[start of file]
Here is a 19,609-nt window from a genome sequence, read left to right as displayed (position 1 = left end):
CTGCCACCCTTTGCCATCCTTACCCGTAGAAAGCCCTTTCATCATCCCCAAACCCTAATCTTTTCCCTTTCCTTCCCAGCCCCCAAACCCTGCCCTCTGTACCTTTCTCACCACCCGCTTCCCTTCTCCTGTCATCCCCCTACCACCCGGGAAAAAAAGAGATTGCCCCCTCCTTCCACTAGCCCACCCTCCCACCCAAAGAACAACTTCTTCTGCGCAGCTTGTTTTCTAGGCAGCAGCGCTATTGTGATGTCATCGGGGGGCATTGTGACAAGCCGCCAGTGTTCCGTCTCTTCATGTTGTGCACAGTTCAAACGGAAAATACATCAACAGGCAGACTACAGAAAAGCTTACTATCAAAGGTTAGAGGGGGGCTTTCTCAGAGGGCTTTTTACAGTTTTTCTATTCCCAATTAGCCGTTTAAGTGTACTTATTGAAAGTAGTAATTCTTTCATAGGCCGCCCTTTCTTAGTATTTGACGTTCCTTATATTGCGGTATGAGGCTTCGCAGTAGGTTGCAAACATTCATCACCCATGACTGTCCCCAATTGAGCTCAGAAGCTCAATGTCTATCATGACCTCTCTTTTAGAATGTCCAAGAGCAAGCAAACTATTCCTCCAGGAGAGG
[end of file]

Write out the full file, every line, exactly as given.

Here is a 19,609-nt window from a genome sequence, read left to right as displayed (position 1 = left end):
CTGCCACCCTTTGCCATCCTTACCCGTAGAAAGCCCTTTCATCATCCCCAAACCCTAATCTTTTCCCTTTCCTTCCCAGCCCCCAAACCCTGCCCTCTGTACCTTTCTCACCACCCGCTTCCCTTCTCCTGTCATCCCCCTACCACCCGGGAAAAAAAGAGATTGCCCCCTCCTTCCACTAGCCCACCCTCCCACCCAAAGAACAACTTCTTCTGCGCAGCTTGTTTTCTAGGCAGCAGCGCTATTGTGATGTCATCGGGGGGCATTGTGACAAGCCGCCAGTGTTCCGTCTCTTCATGTTGTGCACAGTTCAAACGGAAAATACATCAACAGGCAGACTACAGAAAAGCTTACTATCAAAGGTTAGAGGGGGGCTTTCTCAGAGGGCTTTTTACAGTTTTTCTATTCCCAATTAGCCGTTTAAGTGTACTTATTGAAAGTAGTAATTCTTTCATAGGCCGCCCTTTCTTAGTATTTGACGTTCCTTATATTGCGGTATGAGGCTTCGCAGTAGGTTGCAAACATTCATCACCCATGACTGTCCCCAATTGAGCTCAGAAGCTCAATGTCTATCATGACCTCTCTTTTAGAATGTCCAAGAGCAAGCAAACTATTCCTCCAGGAGAGG